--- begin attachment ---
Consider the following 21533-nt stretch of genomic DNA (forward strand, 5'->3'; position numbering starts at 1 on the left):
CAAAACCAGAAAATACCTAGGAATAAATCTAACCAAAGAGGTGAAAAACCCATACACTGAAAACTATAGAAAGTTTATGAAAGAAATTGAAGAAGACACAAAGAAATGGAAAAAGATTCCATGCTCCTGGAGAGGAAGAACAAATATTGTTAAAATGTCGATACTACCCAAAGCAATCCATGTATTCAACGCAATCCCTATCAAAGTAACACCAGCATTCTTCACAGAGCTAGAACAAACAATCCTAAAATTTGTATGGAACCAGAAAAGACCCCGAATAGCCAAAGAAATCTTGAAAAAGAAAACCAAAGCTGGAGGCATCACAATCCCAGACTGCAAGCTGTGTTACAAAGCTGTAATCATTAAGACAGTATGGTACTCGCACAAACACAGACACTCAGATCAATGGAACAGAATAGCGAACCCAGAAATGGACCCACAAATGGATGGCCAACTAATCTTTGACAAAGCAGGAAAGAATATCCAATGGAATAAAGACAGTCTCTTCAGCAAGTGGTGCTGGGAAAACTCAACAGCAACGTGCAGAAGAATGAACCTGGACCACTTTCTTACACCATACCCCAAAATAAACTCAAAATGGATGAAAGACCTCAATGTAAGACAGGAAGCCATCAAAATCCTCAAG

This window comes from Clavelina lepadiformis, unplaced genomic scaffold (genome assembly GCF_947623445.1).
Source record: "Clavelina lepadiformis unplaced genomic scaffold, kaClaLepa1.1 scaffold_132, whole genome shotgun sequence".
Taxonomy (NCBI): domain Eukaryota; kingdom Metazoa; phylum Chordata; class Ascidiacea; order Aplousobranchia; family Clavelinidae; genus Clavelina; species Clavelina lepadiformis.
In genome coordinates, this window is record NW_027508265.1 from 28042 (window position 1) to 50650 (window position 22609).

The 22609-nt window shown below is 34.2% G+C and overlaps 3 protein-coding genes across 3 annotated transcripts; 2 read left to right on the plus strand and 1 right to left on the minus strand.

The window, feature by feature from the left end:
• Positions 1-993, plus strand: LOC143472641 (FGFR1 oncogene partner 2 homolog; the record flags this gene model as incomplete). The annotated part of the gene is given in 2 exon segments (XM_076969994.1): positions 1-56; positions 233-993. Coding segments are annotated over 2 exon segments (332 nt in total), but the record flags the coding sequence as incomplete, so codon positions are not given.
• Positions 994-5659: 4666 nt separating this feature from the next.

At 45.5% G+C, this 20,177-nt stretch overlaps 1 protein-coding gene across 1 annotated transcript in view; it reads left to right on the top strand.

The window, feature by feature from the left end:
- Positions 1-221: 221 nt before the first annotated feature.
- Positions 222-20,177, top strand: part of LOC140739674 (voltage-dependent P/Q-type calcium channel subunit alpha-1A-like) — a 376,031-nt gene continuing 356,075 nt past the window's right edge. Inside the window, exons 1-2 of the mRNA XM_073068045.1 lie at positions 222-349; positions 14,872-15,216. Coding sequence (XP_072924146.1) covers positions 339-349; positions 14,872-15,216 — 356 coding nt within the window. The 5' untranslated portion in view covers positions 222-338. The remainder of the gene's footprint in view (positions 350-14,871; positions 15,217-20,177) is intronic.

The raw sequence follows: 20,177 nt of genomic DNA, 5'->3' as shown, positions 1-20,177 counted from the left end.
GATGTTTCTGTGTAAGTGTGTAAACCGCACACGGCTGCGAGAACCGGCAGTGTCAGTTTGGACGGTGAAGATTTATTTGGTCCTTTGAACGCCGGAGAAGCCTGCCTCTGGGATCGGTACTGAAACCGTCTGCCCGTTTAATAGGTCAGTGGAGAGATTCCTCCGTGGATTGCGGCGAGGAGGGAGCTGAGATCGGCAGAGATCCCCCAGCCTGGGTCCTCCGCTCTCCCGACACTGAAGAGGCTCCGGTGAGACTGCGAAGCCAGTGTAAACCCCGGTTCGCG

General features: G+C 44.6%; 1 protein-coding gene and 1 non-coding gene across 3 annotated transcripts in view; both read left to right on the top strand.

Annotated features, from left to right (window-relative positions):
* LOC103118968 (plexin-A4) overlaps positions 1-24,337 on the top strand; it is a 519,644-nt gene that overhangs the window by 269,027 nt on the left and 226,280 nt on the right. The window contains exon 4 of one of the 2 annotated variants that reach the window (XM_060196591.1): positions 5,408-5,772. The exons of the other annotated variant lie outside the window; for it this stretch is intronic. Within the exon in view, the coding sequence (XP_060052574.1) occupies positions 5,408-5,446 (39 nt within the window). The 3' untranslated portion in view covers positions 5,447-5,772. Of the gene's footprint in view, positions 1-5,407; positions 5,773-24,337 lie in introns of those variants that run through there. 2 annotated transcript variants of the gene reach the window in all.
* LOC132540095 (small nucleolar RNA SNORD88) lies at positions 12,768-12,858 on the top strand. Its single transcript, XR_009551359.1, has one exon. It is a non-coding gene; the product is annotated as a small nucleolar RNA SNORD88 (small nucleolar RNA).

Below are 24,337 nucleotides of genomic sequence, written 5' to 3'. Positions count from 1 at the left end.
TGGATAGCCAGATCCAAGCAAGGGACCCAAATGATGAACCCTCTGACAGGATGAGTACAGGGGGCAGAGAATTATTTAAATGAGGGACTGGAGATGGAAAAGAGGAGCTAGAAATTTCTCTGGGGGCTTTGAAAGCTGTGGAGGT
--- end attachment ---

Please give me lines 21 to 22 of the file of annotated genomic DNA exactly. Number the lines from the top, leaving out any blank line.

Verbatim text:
Below are 24,337 nucleotides of genomic sequence, written 5' to 3'. Positions count from 1 at the left end.
TGGATAGCCAGATCCAAGCAAGGGACCCAAATGATGAACCCTCTGACAGGATGAGTACAGGGGGCAGAGAATTATTTAAATGAGGGACTGGAGATGGAAAAGAGGAGCTAGAAATTTCTCTGGGGGCTTTGAAAGCTGTGGAGGT